Lessons from an evening of epic failure
The film (watch trailer) follows a talented Silicon Valley team throwing themselves into the development of an intended world-changing product. Directors Sarah Kerruish and Matt Maude intersperse original footage with recent interviews of the main protagonists to great effect as we see them dream big – VERY BIG – before ultimately failing to deliver.
Yet, what could have been a sad story of a grand failure is transformed into a triumphant celebration by the subsequent and remarkable success of General Magic’s alumni. (More on those successes later). Perhaps because I’m part of a team building a product at the moment, the film and the subsequent panel discussion hosted by EG’s Editor Sarah McClary really struck a chord. So, I thought I’d share some of the moments that resonated with me.
Here’s what I learned from a night of epic failure.
The power of a vision and a compelling story
The film introduces us to Marc Porat, General Magic’s founder and clearly charismatic leader, along with his rather important binder. The binder, now in a technology museum somewhere in Silicon Valley, held the concept for what is essentially a modern-day smartphone.
By laying out his vision and articulating both what the future would feel like and what he wanted to build, Porat was able to convince his employers at Apple to spin General Magic out into its own company, while attracting some of Silicon Valley’s best talent. It also helped him to secure funds from investors with relative ease (with one executive from Sony committing on the spot).
It reminded me of this quote:
“Data can persuade people, but it doesn’t inspire them to act; to do that, you need to wrap your vision in a story that fires the imagination and stirs the soul.” Harrison Monarth
Whether you’re selling houses or pushing a #PropTech product, if you can wrap your value proposition in a compelling story and fire people’s imagination, you’ll be better able to take them with you.
Creativity v Control
The General Magic team were tasked with creating the impossible, but they were given the freedom to try to achieve it. An unusual working environment, including free-roaming rabbits(!) and people sleeping under desks, may well have helped foster a sense of fun and commitment to the cause. The team were certainly able to push technology to the limits, resulting in some remarkable achievements with inventions including precursors to USB, multimedia email, social media, eCommerce and even emojis.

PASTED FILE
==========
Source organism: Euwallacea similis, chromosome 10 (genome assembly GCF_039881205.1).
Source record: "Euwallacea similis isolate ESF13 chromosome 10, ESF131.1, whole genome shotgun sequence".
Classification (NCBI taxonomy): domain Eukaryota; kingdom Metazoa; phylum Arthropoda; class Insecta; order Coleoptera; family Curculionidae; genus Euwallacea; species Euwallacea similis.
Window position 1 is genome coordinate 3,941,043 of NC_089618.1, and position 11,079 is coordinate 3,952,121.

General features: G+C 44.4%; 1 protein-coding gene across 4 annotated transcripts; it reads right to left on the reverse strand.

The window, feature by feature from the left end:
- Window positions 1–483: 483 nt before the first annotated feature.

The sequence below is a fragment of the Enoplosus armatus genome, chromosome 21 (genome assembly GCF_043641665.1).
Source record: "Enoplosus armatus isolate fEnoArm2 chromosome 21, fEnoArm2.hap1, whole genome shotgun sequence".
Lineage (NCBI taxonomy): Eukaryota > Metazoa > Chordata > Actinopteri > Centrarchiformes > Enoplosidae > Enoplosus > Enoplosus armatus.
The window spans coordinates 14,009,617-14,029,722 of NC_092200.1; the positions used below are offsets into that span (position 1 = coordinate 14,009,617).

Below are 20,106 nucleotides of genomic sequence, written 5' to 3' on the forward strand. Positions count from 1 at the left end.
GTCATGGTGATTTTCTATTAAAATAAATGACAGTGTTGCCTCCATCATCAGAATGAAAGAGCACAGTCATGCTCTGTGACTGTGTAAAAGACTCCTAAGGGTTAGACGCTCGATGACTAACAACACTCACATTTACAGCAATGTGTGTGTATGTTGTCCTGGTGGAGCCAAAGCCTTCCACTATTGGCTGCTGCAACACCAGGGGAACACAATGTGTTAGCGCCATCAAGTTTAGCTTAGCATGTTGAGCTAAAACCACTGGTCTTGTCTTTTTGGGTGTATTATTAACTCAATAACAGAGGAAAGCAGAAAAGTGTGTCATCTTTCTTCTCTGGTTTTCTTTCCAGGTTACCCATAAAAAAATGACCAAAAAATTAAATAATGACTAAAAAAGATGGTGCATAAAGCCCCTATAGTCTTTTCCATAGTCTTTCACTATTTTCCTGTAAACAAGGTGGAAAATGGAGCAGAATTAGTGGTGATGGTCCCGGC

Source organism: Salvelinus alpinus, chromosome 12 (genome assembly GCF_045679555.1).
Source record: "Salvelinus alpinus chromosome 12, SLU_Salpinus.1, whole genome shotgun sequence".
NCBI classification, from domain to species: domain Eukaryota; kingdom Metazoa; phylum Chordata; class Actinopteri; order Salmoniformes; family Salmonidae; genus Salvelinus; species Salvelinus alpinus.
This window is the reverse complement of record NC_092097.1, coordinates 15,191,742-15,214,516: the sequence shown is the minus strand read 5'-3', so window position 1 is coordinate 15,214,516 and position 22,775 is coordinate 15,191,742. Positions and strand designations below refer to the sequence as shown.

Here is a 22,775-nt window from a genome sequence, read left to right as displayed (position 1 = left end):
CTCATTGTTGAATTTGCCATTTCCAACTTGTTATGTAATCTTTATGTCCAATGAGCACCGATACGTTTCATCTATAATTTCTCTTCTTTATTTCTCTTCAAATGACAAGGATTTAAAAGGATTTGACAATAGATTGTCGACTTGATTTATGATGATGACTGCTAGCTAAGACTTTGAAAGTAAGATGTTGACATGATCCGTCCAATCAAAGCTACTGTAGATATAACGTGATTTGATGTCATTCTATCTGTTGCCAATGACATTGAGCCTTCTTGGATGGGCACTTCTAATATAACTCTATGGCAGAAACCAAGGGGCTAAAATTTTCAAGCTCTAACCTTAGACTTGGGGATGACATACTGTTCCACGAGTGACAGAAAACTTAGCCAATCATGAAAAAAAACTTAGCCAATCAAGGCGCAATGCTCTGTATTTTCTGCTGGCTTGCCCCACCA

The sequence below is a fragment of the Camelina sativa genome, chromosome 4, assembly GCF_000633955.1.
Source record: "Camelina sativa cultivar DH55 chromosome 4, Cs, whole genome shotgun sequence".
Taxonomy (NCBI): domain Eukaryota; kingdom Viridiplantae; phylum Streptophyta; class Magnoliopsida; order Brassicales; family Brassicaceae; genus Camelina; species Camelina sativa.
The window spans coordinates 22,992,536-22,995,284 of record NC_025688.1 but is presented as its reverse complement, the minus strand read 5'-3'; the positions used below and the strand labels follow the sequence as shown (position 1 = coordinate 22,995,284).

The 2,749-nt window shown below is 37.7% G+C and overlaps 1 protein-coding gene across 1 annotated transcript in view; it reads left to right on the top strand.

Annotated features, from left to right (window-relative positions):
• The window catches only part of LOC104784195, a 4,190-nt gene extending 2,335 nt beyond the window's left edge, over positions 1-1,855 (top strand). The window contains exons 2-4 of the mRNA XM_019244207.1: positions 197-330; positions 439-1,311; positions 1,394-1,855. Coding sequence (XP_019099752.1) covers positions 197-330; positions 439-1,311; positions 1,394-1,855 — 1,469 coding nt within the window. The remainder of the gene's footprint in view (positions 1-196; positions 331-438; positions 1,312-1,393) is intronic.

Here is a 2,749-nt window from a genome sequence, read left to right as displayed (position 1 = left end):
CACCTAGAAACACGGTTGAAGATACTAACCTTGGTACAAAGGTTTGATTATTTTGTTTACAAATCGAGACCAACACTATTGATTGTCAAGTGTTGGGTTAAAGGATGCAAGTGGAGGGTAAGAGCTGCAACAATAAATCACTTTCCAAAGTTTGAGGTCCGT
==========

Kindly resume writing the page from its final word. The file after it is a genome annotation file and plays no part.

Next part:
However, with the wider team in open revolt against any form of product management, we also saw the team wasting time on flights of fancy, developing features that were not essential and repeatedly missing deadlines to launch. Even the best-funded of start-ups need to eventually make money and you can’t do that when you have no product to ship.
You need to have some sort of process and/or person in place to make sure you build what you are supposed to. That’s still the case in a services business – in our service/consultancy business we have project managers to make sure our projects are completed on time and budget. Find the balance between creativity and productivity that works for your business.
Keep an eye on the external environment
As General Magic’s product development phase continued to stretch, the team took their eyes off developments in the outside world. For example, leaders routinely dismissed the importance of the burgeoning (albeit still fledgling) open internet. There’s an amusing-slash-painful story with a junior colleague pursuing support for his side project only to be told repeatedly that his online “flea market” was a terrible idea. That colleague was Pierre Omidyar and the “flea market” was eBay: now worth somewhere in the region of $42 billion!
When you’re busy, it’s really easy to get caught up in the day to day grind. But the consequences of neglecting the forces that could impact your business could be catastrophic.
Too soon ≈ too late